In this panorama regenerative medicine may give a new option for those who are not candidates for surgery, do not want surgery of are unable to have surgery due to concomitant medical conditions. Here the biological deployment of fat graft may potentially prove a viable option to reduce pain, restore function, improve quality of life and show promise in halting the degenerative.

Lipogems® system has been developed to improve the classical fat graft lipofilling technique [15] with the aim of providing transplantable clusters of lipoaspirate with reduced size to improve engraftment. The system is a disposable kit for the aspiration, processing and reinjection of autologous adipose tissue in both human and veterinary medicine [18] [23] . Its core is a disposable and closed device filled with saline solution that progressively reduces the size of the clusters of adipose tissue by means of mild mechanical forces and eliminates oil and blood residues responsible for the inflammation processes. The technique is non-traumatic and intra-operatively provides micro-fragmented fat in a short time (15 - 20 minutes), without expansion and/or enzymatic treatment. The vasculo stromal niches of Lipogems® survive in the site of the injection and improve tissue health benefits [23] . Micro-fragmented clusters contain small-sized, intact adipocytes that may play an important role in cell paracrine action.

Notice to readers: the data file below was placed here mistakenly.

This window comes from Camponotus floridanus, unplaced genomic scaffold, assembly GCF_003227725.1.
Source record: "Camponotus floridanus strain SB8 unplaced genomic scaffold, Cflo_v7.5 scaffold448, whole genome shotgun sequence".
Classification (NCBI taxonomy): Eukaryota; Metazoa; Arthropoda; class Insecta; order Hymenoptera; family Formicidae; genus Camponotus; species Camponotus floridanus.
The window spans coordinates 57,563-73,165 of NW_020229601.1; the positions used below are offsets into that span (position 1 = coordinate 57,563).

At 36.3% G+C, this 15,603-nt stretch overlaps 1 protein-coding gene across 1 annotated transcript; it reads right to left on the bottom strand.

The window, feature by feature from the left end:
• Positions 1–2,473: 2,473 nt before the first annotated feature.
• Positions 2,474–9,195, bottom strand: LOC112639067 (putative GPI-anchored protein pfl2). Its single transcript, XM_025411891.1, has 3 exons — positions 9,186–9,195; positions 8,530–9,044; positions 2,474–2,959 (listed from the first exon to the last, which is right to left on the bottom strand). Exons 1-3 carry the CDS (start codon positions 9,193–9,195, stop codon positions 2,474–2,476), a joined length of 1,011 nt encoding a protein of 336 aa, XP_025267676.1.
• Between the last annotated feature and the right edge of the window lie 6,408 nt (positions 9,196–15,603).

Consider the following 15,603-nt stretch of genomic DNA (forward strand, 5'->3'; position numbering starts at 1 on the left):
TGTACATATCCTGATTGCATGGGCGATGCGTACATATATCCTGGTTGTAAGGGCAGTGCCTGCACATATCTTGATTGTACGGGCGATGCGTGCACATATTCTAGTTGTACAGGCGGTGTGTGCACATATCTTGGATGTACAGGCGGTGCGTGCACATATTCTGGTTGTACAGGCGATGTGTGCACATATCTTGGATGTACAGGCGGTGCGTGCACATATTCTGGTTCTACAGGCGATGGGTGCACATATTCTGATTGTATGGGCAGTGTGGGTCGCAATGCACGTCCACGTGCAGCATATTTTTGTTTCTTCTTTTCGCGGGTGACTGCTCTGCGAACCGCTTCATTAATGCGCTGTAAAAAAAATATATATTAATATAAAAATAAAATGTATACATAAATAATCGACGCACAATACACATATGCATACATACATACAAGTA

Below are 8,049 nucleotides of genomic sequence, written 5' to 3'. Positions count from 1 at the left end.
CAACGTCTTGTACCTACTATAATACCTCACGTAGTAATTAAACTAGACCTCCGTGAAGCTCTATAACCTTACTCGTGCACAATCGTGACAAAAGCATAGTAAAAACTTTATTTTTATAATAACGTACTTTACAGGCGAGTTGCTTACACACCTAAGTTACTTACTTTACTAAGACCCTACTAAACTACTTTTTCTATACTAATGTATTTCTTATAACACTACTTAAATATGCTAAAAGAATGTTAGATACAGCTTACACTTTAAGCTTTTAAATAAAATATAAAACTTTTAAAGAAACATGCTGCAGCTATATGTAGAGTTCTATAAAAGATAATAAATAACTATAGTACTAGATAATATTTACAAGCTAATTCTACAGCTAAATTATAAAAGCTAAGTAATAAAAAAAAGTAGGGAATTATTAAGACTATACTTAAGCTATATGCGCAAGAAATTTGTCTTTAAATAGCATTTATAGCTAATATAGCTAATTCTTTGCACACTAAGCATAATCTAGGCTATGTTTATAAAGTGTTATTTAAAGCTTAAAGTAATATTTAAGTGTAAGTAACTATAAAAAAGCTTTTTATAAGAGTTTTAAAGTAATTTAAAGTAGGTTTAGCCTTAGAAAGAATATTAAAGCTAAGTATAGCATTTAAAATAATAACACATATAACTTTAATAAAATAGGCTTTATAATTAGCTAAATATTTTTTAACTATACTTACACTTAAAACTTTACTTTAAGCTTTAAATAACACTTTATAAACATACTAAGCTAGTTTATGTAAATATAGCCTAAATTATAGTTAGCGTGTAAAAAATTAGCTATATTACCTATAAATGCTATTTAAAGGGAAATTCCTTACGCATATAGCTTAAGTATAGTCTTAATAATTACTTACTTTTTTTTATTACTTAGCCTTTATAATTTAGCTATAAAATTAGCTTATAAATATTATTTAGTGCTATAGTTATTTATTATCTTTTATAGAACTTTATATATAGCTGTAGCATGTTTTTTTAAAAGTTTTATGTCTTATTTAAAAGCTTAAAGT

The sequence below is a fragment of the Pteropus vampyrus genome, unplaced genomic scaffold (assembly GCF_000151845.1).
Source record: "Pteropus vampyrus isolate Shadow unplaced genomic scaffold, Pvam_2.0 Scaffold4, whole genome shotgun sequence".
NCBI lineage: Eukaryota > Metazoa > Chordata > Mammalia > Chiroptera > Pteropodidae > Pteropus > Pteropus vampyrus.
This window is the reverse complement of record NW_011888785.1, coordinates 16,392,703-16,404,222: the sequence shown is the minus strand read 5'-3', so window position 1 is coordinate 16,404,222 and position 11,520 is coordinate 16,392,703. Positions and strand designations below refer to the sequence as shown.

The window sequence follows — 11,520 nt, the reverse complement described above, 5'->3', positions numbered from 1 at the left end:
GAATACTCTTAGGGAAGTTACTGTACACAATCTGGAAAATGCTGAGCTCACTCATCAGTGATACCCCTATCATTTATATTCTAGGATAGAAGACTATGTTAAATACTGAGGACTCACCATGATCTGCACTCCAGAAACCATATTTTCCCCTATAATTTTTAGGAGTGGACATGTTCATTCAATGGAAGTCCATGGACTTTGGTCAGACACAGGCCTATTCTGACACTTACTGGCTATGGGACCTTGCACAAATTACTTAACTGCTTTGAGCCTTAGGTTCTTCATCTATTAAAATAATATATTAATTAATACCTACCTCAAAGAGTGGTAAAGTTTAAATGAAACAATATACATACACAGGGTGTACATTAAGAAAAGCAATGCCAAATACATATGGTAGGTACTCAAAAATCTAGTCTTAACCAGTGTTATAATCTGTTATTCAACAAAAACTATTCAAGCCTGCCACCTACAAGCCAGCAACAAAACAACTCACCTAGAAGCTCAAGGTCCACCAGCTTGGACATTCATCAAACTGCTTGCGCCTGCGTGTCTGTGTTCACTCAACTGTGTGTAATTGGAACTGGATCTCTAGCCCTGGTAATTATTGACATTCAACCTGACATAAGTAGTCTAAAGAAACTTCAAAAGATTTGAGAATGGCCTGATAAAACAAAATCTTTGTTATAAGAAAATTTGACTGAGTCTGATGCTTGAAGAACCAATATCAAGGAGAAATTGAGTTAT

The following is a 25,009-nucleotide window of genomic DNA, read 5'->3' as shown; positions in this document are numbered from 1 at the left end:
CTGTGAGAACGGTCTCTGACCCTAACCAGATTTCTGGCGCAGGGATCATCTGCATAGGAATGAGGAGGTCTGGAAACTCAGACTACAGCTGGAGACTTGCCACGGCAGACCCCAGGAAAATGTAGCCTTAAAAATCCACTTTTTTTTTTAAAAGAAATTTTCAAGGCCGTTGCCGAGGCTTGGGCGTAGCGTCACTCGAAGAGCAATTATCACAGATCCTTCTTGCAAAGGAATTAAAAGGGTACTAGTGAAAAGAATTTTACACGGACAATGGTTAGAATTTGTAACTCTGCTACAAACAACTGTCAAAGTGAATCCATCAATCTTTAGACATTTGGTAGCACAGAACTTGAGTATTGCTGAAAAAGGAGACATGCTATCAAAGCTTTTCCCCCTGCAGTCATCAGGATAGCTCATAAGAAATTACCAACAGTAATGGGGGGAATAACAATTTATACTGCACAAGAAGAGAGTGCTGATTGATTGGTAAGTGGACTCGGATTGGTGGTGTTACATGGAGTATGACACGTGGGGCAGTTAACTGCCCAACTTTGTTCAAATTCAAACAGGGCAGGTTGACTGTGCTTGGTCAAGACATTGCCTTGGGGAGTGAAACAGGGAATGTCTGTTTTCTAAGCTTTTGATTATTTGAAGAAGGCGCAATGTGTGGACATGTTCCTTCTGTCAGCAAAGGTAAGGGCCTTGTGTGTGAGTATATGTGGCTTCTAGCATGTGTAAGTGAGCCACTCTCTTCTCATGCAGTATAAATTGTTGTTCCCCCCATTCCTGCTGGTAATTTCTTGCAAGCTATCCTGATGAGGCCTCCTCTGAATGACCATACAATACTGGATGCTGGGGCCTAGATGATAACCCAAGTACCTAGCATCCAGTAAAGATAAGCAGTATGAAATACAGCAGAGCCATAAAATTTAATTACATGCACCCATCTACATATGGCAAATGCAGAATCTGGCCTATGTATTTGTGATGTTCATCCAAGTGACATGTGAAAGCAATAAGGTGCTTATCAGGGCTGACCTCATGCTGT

The positive clinical outcome, in a joint that would have been considered resilient to improvement, with the potential repair and regeneration of the cartilage is very promising. Adipose tissue has been positively highlighted in different studies detailing a cascade of events including signaling, trophic, immunomodulatory, mitogenic, anti-microbial, anti-scarring, and anti-apoptotic properties that contribute to potential regenerative mechanisms.

While more studies are required to validate the effectiveness of this approach for the treatment of knee pain, this data is very encouraging.